But if “Believing Is Seeing” is a collection of detective stories, there is even more mystery at hand than Morris lets on. Take, for instance, his showdown with Sontag. As it happens, she never claimed that Fenton “moved the cannonballs to telegraph the horrors of war.” On the contrary: in “Regarding the Pain of Others” (2004), she disparages Fenton as a stooge of the British government, sent to Crimea “to give another, more positive impression of the increasingly unpopular war.” Indeed, of all Fenton’s pictures, Sontag likes the ones of the road to Sebastopol best; in these, she says, he finally “reaches beyond benign documentation.” She does note that Fenton moved the cannonballs onto the road (a claim Morris’s investigation confirms) — but she is neither more outraged nor less thoughtful about this than Morris. The technologies and conventions of the time all but mandated such staging, and anyway, “with time, many staged photographs turn back into historical evidence, albeit of an impure kind.”
Morris’s mistaken claim about Sontag would be little more than a fact-checker’s quibble, except that it illuminates a central fault line in his work. Fact-checking is, after all, what Morris champions here. To unearth the truth, he argues, we must avoid making psychological inferences and taking ideological stands; only facts should command our attention. But no one other than the fictional Holmes possesses such a dispassionate (not to say impoverished) perspective on life, and very few people believe, these days, that facts can be plucked so cleanly from the human context. Certainly “Believing Is Seeing” is far from ideologically neutral. Its implicit commitments are suggested by the standoff with Sontag, and also by the fact — unacknowledged by Morris — that all of its central photographs are profoundly political. Indeed, with one exception, they are all wartime images. There’s a reason this book contains little or no discussion of commercial photography, fashion photography, photography as art, soon-to-be-regretted yearbook photos or iPhone snapshots. Given Morris’s real (if unstated) interests, these are elephants outside the frame.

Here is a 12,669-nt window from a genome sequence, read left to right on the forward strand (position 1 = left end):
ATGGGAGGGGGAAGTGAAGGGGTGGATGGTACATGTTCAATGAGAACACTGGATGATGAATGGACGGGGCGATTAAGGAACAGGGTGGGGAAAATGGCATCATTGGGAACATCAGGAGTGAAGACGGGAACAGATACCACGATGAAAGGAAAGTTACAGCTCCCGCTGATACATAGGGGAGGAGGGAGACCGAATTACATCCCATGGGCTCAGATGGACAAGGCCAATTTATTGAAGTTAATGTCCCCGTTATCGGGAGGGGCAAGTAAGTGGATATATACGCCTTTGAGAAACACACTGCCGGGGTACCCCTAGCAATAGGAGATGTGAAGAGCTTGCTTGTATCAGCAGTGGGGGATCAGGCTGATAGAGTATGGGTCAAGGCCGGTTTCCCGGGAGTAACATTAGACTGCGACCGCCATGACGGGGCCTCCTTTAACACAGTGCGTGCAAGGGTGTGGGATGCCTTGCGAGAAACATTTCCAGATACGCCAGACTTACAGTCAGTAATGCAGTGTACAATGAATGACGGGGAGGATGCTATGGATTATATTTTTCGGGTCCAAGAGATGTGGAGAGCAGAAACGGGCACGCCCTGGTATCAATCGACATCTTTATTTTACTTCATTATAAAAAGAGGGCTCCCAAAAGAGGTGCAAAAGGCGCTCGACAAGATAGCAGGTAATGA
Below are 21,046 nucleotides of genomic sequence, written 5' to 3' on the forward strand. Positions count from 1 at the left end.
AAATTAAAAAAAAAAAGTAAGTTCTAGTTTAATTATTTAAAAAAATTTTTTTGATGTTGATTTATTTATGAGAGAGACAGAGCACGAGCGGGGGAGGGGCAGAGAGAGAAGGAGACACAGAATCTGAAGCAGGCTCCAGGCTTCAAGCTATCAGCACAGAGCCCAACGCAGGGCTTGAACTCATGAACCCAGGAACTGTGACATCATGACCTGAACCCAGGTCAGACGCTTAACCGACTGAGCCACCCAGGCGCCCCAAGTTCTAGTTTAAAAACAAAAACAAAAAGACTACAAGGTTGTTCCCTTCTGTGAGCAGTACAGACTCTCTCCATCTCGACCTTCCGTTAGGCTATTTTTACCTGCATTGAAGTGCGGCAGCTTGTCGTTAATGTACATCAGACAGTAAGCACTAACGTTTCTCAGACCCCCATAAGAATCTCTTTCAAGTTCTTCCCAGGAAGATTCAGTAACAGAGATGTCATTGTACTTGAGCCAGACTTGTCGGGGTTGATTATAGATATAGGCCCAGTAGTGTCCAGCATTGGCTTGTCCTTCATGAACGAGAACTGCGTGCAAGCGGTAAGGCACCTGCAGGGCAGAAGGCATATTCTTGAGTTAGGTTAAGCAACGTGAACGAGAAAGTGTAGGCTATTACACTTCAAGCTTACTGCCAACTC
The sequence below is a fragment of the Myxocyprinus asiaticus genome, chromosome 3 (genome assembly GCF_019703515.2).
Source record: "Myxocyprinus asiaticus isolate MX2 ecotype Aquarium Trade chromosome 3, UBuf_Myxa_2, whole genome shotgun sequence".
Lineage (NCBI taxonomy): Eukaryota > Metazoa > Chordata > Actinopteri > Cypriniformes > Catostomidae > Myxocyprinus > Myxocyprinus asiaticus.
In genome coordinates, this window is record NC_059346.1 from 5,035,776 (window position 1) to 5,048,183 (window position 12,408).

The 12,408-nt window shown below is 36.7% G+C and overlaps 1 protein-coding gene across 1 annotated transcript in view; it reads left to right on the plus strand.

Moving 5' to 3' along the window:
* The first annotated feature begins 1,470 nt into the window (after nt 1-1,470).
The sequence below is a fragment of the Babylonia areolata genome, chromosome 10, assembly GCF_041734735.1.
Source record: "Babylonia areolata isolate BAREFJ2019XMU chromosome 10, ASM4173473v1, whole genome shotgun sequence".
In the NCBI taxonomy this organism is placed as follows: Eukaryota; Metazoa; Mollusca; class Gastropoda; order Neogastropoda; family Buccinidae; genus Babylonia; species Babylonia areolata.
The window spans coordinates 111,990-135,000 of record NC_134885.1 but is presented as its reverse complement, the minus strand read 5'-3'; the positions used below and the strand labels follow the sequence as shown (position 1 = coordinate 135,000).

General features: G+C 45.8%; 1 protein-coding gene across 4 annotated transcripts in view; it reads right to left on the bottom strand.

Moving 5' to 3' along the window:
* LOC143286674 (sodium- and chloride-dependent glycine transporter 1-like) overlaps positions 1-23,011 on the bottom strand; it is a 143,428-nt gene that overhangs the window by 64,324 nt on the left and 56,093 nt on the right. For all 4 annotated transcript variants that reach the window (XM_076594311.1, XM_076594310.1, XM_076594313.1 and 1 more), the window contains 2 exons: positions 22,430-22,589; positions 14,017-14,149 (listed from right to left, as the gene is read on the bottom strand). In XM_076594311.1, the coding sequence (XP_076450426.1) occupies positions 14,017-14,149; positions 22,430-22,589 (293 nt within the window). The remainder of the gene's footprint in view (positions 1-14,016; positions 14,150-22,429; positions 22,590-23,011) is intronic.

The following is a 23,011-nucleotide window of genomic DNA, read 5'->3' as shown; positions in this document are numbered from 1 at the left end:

Here, then, is a mystery of a different order. Call it “Observations on the Mysteries of Errol Morris.” Whatever else he is doing, Morris is working out his own relationship to the documentary project, including to its other practitioners and critics. Reportedly, his next two books will look at the philosopher Thomas Kuhn, whose skepticism for scientific truth Morris abhors, and Janet Malcolm, for years the photography critic at The New Yorker and later the author of “The Journalist and the Murderer,” a book about the factually, ethically and legally troubled relationship between a reporter and a convicted killer.
Knowing this, I can’t help wondering if “Believing Is Seeing” is the first installment in a three-volume attempt to make sense of the relationship between the documentarian, the documented and the truth. I hope so. For Morris, the truth is (as they say) out there; the question is how to pick our way in its direction. There is no mechanical means of doing so, he argues; the camera is never wholly obscura or lucida. Perhaps this is why Morris’s book feels so human. It combines the hubris of his ends — the desire, shared by approximately all of us, to lay claim to the truth — with the humility of his means. In “Believing Is Seeing,” Morris explores and refines our most basic way of understanding the world, which is also a plea for attention, an invitation to communal experience, an expression of urgency, an exclamation of wonder and one of our first, most important and most enduring requests of each other: Look!
Kathryn Schulz is the author of “Being Wrong: Adventures in the Margin of Error.”